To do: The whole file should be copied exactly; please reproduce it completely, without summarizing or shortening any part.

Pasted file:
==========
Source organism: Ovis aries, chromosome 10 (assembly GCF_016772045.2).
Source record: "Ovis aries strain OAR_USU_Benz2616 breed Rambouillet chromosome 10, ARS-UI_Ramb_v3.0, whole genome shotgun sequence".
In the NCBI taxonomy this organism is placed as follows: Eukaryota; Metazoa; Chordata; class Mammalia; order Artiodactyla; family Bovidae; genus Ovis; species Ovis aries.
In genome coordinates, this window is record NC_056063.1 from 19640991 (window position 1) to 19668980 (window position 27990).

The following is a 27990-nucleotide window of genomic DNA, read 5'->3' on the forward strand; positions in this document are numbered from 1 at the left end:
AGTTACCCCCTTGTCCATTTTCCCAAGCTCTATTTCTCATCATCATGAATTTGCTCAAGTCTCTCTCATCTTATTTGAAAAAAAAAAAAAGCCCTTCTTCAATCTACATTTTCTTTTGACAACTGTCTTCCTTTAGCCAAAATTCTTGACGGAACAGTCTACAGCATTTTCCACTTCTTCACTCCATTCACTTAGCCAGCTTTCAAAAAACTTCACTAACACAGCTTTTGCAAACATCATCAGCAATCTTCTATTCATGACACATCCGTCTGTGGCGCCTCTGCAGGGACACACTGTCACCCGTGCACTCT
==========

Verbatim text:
Source organism: Ovis aries, chromosome 10 (assembly GCF_016772045.2).
Source record: "Ovis aries strain OAR_USU_Benz2616 breed Rambouillet chromosome 10, ARS-UI_Ramb_v3.0, whole genome shotgun sequence".
In the NCBI taxonomy this organism is placed as follows: Eukaryota; Metazoa; Chordata; class Mammalia; order Artiodactyla; family Bovidae; genus Ovis; species Ovis aries.
In genome coordinates, this window is record NC_056063.1 from 19640991 (window position 1) to 19668980 (window position 27990).

The following is a 27990-nucleotide window of genomic DNA, read 5'->3' on the forward strand; positions in this document are numbered from 1 at the left end:
AGTTACCCCCTTGTCCATTTTCCCAAGCTCTATTTCTCATCATCATGAATTTGCTCAAGTCTCTCTCATCTTATTTGAAAAAAAAAAAAAGCCCTTCTTCAATCTACATTTTCTTTTGACAACTGTCTTCCTTTAGCCAAAATTCTTGACGGAACAGTCTACAGCATTTTCCACTTCTTCACTCCATTCACTTAGCCAGCTTTCAAAAAACTTCACTAACACAGCTTTTGCAAACATCATCAGCAATCTTCTATTCATGACACATCCGTCTGTGGCGCCTCTGCAGGGACACACTGTCACCCGTGCACTCT